Big Finish Productions
Land of the Dead
|Written by||Stephen Cole|
|Running Time||90 mins|
|Continuity||Between Time Flight
Arc of Infinity
|Starring Peter Davison and Sarah Sutton|
|Also featuring Lucy Campbell, Alistair Lock, Christopher Scott, Neil Roberts and Andrew Fetters|
|Synopsis: The Doctor and Nyssa find themselves drawn to Alaska. Local spirits are making drastic attempts to assail the land and Nyssa seems to be "in tune" with them - but she doesn't entirely like what she sees.|
A Review by Stuart Gutteridge 10/2/00
Harking back to the traditional plotline of "base under siege", Land Of The Dead gives the underused team of Peter Davison`s Doctor and Sarah Sutton`s Nyssa the chance to shine; particularly as they are supported by a small but well chosen cast of both actors and charactors.
The setting of Alaska is refreshing, the storyline simple yet enjoyable and the effects as ever excellent. Coupled with great cliffhangers, Land Of The Dead is probably the strongest Doctor Who story to come from Big Finish. The absence of Janet Fielding (who you might expect to be here, had she not chosen to abstain from the series) is not noticeable, as the character of Monica Lewis is virtually a surrogate Tegan anyway.
Professor Brett (who unleashes the monsters) is sardonic and reminiscent of Lockwood from BBV`s Auton trilogy, while Tulung the young eskimo native serves as a love interest for Nyssa. All of this keeps the story flowing at a steady pace, and it is all the more enjoyable for it.
A Review by Elsa Frohman 13/2/00
I've just finished listening to this. Much better script than either of the two previous Big Finish audios I've listened to. (I haven't heard the Colin Baker one, whatever it ended up named).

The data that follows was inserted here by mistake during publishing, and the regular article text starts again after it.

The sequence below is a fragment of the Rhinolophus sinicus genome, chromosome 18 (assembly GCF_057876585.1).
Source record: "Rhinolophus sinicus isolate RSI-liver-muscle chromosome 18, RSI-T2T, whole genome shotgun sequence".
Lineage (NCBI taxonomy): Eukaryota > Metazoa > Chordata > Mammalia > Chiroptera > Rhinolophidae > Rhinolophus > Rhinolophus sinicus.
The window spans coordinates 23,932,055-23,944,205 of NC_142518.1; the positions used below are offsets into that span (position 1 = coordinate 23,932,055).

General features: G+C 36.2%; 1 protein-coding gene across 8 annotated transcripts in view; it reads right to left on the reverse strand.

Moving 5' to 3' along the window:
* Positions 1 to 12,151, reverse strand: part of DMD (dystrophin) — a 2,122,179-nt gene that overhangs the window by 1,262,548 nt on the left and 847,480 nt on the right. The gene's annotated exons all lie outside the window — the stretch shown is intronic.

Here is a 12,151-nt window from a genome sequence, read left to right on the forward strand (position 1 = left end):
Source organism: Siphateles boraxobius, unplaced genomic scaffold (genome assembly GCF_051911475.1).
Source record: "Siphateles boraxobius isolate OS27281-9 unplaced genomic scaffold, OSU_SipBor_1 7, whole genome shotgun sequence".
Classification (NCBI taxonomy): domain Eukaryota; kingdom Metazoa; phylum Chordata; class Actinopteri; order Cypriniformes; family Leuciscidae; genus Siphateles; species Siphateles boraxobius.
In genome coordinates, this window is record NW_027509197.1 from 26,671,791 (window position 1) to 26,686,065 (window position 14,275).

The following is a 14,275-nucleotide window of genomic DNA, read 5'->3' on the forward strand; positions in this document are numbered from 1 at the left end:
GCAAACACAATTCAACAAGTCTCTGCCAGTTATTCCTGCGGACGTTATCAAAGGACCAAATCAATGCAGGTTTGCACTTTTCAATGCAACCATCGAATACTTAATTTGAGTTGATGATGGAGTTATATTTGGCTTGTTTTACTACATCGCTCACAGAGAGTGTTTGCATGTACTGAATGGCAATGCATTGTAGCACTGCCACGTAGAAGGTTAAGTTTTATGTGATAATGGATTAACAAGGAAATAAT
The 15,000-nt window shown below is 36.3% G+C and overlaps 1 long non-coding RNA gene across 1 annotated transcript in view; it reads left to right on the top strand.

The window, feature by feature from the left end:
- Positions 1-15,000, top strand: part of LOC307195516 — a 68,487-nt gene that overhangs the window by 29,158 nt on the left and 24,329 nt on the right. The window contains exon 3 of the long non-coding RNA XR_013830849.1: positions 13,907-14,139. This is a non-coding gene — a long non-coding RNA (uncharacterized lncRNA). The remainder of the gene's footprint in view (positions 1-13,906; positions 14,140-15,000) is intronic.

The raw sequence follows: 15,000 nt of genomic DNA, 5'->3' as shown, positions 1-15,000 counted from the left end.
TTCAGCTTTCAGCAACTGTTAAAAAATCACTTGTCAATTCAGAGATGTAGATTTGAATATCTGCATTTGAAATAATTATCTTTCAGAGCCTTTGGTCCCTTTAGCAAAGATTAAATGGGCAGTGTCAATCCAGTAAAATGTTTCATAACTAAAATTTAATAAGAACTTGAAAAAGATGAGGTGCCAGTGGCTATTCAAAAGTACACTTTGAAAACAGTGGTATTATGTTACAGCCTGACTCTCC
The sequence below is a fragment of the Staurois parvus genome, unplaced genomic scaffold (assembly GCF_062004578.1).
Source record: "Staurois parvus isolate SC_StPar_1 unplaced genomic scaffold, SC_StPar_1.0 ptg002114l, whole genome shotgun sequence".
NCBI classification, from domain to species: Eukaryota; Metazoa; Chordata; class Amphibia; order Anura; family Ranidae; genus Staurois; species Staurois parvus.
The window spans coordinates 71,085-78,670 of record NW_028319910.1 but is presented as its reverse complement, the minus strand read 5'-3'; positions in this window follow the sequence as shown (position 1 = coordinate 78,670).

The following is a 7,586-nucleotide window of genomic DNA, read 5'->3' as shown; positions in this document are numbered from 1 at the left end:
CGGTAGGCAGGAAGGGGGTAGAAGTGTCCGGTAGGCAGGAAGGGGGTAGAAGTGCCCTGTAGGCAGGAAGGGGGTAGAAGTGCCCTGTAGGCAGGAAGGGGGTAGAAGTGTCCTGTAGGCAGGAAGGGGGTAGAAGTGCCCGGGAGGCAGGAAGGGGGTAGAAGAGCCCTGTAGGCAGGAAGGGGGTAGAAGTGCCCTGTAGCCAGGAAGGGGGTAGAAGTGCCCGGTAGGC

Steve Cole's script is much less cliched and much more logical than Mark Gatiss' Phantasmagoria. Once you started thinking about it, Gatiss' story simply didn't hold together or make any sense.
The performances are variable. Lucy Campbell is competent as Monica Lewis, the interior decorator. Andrew Fettes and Neil Roberts are ludicrous as "Eskimos." Neither one seems to have a clear idea of what sort of accent an Inuit would have. Fettes seems, strangely, to have gone for French Canadian. Roberts' accent is less of a problem because he's supposed to be half American. But his American accent slips continually, and he delivers his lines as if he's reading them off 3X5 cards.
Sarah Sutton's voice has changed so radically since her Doctor Who days, that I wouldn't know that the character is supposed to be Nyssa if the Doctor didn't keep calling her that. But her acting is OK. Particularly since she's revisiting a character who never acted so you could notice it. :)
I realize that Peter's voice has changed since those days as well, but since I've been hearing it continuously, and the change has been gradual, I don't get any strong "that doesn't sound like the Fifth Doctor" vibes.
The story works pretty well. I have some small nitpicks. While the Fifth Doctor was known to be sacastic at times, Cole overdoes it. But at the same time, there are some nice satisfying bits in there too, so I won't kvetch too much. I know I'm on record saying I don't like Cole's writing, but this really isn't bad. I find myself wondering whether I'd like Cole to write a Fifth Doctor novel. He needs to tone down the sarcasm a bit... but with that adjustment, he might pull it off.
There are still problems with the recording levels. At times it's difficult to hear the dialog over the sound effects and incidental music. I DO wish Gary would get that straightened out. It's such a basic thing. The best script and performances can be so easily ruined with shoddy recording.
IMHO, Land of the Dead is the best of the audio adventures so far. (Excluding the Colin Baker one, since I haven't heard it.)
A Review by Graham Nelson 22/3/00
Nothing about this story was promising in advance -- one of the blandest titles on record (though I suppose "Doctor Who and the Permians" would have been worse), and a sleeve note by the author, confessing that "A combination of unforeseen events and shifting schedules left me with only a week to come up with the scripts". Say, twenty-five finished pages per day? -- but what the hell, Terry Nation could do it for The Chase. Pip and Jane Baker could do it. Let nobody say there aren't precedents. It doesn't get any better when the first disc starts playing, with the unassured tones of a continuity announcer, followed by the strains of the early-70s theme music -- not the more appropriate 80s version, oh no: the fan boy's favourite. Was this, one wondered, going to be a fantasy outing all round?